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Toxic-Free Future’s study spurs King County action that protects its youngest children from toxic chemicals

2,440 toxic-free nap mats are being distributed to 316 child care providers across King County to protect the health of young children in child care environments

SEATTLE, W.A.—In response to Toxic-Free Future’s 2018 peer-reviewed study, King County’s Best Starts for Kids initiative has invested in $300,000 worth of toxic-free nap mats ⁠— 2,440 in total ⁠— and partnered with community-based organizations to distribute and support young children in the care of 249 child care centers and 67 family, friend, and neighbor (FFN) providers across King County. Toxic-Free Future’s 2018 study provided clear scientific evidence that replacing children’s nap mats with mats free of toxic flame retardants results in significant decreases in the levels of  flame retardants in child care environments.

Studies have found that exposures to flame-retardant chemicals are associated with adverse health effects including cancer, hormone disruption, and obesity. Toxic flame retardants can easily escape the nap mats, contaminate dust and air, and then can be inhaled or ingested. Child cares that use foam nap mats have been found to have higher levels of flame retardants in their dust.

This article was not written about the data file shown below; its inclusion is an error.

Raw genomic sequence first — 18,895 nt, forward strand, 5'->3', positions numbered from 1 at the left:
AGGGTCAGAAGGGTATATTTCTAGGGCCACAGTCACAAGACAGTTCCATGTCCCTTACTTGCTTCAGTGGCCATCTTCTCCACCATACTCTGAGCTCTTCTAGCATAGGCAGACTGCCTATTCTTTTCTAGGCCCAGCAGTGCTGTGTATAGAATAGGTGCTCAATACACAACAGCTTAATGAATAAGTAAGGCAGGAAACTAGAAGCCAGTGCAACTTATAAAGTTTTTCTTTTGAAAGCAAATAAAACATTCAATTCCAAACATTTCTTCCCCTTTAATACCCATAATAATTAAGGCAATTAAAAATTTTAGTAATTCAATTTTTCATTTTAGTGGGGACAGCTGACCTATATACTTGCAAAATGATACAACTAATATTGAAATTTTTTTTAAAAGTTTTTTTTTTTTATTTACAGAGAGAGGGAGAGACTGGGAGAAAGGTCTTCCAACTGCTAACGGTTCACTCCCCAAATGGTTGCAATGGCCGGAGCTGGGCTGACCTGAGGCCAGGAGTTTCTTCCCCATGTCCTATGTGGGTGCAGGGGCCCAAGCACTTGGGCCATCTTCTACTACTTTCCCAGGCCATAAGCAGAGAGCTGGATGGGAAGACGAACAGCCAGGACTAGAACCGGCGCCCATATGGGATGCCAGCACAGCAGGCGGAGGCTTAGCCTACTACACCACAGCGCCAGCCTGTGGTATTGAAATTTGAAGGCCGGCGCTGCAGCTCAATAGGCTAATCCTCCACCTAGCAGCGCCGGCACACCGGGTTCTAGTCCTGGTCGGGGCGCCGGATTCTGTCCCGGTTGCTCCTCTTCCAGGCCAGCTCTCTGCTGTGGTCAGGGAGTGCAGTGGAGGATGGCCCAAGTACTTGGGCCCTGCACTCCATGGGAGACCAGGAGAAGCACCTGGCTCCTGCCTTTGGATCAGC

“Adding flame retardant chemicals to children’s nap maps is an unnecessary toxic exposure,” explains Erika Schreder, who led the 2018 study and is Toxic-Free Future’s science director. “I’m especially thrilled to see King County leading the way in protecting the kids in our community with safer materials that mean a cleaner childcare environment. Children are especially vulnerable to the impacts of these kinds of chemicals because their bodies and brains are still developing, and we need to be mindful of the health of environments like child cares where they spend the bulk of their time.”

King County’s Best Starts for Kids initiative has partnered with local nonprofits ChildCare Resources (CCR) and Sisters in Common to distribute 2,000 toxic-free nap mats to child care centers and 440 to family, friend, and neighbor (FFN) providers — reaching the parents, grandparents, aunts, uncles, older siblings, family friends, and neighbors who take care of their young children. Building off the partners’ community relationships and extensive network across King County, the distribution effort is prioritizing communities that have historically lacked access to health and early learning services and resources, reaching providers in South King County and other high-need areas. A voter-approved levy and an initiative to improve the health and well-being of all King County residents, Best Starts for Kids has served more than half of a million King County children, youth, young adults, and families in partnership with more than 500 community-based organizations.